The work of the Centre is only possible due to the support of volunteers such as Club member Brian Barnwell and new volunteers are always welcome – if you think that you could help in the Centre’s work then contact Peter at the Centre.

Brian joined President Ian in presenting Peter with a contribution of £2,000 from the Club to allow the Centre to continue providing their much valued services.

Midlands Air Ambulance – Saving Lives by Saving Time

The Midlands Air Ambulance operates three air ambulances which help to save lives throughout the West Midlands, Staffordshire and Shropshire by making sure that patients reach hospital within 60 minutes of injury (the vital ‘Golden Hour’) which sees their chances of survival dramatically increased.

With over 38,000 missions flown its one of the busiest air ambulances in the country but receives no Government or National Lottery funding and the £6 million which is needed each year to keep its three Air Ambulances operational is donated entirely by the public and local businesses.

Tettenhall Rotary has been a regular supporter of the Air Ambulance’s work and President Ian was joined recently by Club members Chris Kraushar and Gerry Turner in a visit to their Cosford base to see their operations at first hand and to present a further donation to help the Air Ambulance to continue their vital work.

Team Tettenhall Scoop District Snooker Championship

Rotary’s District sports competitions give members a great opportunity to meet and spend time with other Rotarians from all over the Midlands.

Thanks to the intensive training regime developed by team captain Ernie Edwards this has been a particularly good year for our Club snooker team who tonight played reigning champions Kidsgrove in the Rotary District Snooker Final.

Having held the Cup for the last two years Kidsgrove were not going to be a walkover – especially on their home turf in Newcastle-under-Lyme.

The final was played over nine frames and after the first three frames Kidsgrove were 2-1 up but steady nerves saw Team Tettenhall recover to make it level at 3 each. Each team then won one each of the first two frames of the last session making the very last frame something of a cliffhanger!

With steely determination Team Tettenhall were able to put any nerves to one side to win the last frame by a convincing margin.

Whilst the match was played in a seriously competitive spirit it was also a most congenial occasion with Kidsgrove accepting their defeat in sportsmanlike fashion. Our congratulations to all of the Team Tettenhall members and our thanks to all the Kidsgove team for giving us a great game.

Liverpool Ladies Weekend

All of the good things that Rotary does are built around the Fellowship between its members – so as well as being involved in fundraising and community projects we also like to spend time together enjoying life. Each year as part of our fellowship activities we take the opportunity to say thank you to the wives of our members by holding a Ladies Weekend offering the opportunity for fun, fellowship and the odd but of shopping.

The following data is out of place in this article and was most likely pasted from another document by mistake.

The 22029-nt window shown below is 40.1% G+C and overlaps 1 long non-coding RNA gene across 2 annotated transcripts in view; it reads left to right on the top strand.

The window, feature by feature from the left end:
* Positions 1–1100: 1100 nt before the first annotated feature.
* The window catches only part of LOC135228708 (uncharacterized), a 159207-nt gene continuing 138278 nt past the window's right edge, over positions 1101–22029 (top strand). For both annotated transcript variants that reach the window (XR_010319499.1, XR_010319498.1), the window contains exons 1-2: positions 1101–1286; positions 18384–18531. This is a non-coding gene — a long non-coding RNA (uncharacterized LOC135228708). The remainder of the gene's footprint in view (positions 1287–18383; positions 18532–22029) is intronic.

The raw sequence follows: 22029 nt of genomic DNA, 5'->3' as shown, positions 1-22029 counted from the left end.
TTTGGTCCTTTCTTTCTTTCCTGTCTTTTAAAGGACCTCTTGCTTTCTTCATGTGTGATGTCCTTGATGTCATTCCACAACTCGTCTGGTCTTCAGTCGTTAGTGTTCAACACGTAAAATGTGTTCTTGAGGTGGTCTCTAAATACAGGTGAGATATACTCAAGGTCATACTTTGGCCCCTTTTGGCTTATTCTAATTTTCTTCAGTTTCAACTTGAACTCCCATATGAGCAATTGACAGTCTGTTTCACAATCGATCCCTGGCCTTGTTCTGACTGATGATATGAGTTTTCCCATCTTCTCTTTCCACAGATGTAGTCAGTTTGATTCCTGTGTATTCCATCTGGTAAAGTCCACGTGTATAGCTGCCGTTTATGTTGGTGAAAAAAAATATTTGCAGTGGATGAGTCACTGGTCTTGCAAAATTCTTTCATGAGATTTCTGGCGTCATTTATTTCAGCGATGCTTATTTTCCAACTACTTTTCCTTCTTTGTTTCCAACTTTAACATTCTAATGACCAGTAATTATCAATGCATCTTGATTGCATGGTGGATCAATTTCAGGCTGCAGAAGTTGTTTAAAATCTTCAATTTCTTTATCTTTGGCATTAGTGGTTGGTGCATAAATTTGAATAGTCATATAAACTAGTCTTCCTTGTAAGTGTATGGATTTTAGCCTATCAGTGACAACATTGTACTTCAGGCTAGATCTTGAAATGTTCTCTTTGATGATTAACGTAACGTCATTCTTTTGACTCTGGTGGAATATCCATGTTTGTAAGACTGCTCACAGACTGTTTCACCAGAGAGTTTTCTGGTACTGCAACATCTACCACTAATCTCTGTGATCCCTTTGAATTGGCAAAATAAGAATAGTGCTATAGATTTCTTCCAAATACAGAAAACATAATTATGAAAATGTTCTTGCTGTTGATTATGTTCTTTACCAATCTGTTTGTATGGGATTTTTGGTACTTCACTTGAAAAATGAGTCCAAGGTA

This year’s Ladies Weekend saw us based near the Albert Docks in Liverpool. Thirty years of regeneration has certainly made a difference to the Docks at Liverpool and we started our weekend with a wonderful evening meal in one of the private dinning rooms at the Racquet Club with Scouser entertainment from Club member Ernie Edwards.

Saturday morning took us back in time with a visit to the Western Approaches Wartime Museum – the original wartime bunker from which Royal Navy, Royal Air Force and Royal Marines jointly worked to monitor enemy convoys and “wolf packs” of submarines, which threatened to bring the country to it’s knees in the early part of the war.

The bunker played a big part of the winning of the Battle of the Atlantic by ensuring the successful delivery of supplies and equipment into wartime Britain from the sea and the dressing up table (not original) was a particular hit with members.

Keeping with the WWII theme the afternoon saw us take our lives into our hands with a journey on the Liverpool Yellow Duckmarine – the DUKW vehicles designed and constructed in the Second World War to move men and materials ashore where no port facilities existed but now moving tourists around the port of Liverpool and now rather more famous for sinking mid tour.

A faulty lock gate meant that we had to miss the Ferry on the Mersey tour which we had planned for Sunday morning but we were still able to take in Anthony Gormley’s wonderful Another Place installation on Crosby Beach.

Liverpool certainly has a lot to offer and we had a great weekend of Fellowship – hats off to Club member Chris Starkey for organising the trip.